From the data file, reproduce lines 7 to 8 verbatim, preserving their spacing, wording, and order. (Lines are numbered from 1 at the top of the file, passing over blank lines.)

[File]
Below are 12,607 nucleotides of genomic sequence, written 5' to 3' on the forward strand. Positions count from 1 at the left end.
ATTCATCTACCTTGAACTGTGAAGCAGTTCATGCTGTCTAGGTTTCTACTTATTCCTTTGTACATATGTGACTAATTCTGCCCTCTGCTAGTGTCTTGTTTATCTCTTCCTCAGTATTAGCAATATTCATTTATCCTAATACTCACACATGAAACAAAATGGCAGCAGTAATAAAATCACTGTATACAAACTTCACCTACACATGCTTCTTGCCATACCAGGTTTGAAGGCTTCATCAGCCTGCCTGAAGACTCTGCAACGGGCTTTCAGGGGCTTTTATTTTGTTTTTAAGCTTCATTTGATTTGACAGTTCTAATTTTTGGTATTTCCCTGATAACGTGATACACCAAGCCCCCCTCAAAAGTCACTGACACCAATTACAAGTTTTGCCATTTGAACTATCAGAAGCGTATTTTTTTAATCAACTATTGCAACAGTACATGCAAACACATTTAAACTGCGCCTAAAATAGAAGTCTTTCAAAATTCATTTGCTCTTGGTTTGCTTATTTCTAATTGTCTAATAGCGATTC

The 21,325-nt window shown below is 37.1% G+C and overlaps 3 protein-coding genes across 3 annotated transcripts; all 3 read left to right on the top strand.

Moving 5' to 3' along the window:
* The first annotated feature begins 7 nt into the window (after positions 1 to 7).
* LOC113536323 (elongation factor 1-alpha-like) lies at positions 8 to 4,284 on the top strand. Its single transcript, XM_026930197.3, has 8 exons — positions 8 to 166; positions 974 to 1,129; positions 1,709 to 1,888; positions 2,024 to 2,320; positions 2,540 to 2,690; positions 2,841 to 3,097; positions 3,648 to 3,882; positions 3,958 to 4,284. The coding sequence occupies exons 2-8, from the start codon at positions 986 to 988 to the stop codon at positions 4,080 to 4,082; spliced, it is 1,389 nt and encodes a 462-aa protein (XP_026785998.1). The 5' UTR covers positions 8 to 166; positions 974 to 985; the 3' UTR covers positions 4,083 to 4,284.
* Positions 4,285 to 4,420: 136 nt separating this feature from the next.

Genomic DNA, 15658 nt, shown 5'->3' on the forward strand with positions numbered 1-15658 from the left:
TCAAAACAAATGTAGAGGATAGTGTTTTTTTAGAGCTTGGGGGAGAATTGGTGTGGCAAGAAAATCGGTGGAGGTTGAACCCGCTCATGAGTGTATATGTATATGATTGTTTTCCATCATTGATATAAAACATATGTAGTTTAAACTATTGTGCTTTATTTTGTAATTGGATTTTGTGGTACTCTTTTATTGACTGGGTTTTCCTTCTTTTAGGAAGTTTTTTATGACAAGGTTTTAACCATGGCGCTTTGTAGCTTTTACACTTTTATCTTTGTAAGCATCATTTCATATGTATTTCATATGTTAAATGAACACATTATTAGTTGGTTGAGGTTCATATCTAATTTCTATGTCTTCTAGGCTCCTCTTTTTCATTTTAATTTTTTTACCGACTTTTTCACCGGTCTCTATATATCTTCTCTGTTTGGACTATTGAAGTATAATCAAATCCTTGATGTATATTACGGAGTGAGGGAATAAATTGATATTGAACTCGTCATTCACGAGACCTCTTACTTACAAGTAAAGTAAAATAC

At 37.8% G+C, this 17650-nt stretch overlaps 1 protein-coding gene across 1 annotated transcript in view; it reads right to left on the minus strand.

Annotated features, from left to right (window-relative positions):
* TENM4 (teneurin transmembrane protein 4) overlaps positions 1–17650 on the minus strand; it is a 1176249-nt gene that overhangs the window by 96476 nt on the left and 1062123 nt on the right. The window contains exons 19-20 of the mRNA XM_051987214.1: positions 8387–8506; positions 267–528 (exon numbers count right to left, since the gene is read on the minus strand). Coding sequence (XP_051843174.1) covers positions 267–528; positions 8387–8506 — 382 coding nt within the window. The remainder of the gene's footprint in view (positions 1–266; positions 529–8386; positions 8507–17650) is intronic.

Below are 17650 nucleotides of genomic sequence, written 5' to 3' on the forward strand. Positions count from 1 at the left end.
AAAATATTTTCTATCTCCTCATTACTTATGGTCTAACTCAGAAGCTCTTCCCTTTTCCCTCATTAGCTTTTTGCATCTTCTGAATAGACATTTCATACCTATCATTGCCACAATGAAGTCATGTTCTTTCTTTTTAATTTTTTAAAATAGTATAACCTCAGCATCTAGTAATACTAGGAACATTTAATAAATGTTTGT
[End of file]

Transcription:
* Positions 4,285 to 4,420: 136 nt separating this feature from the next.

Genomic DNA, 15658 nt, shown 5'->3' on the forward strand with positions numbered 1-15658 from the left: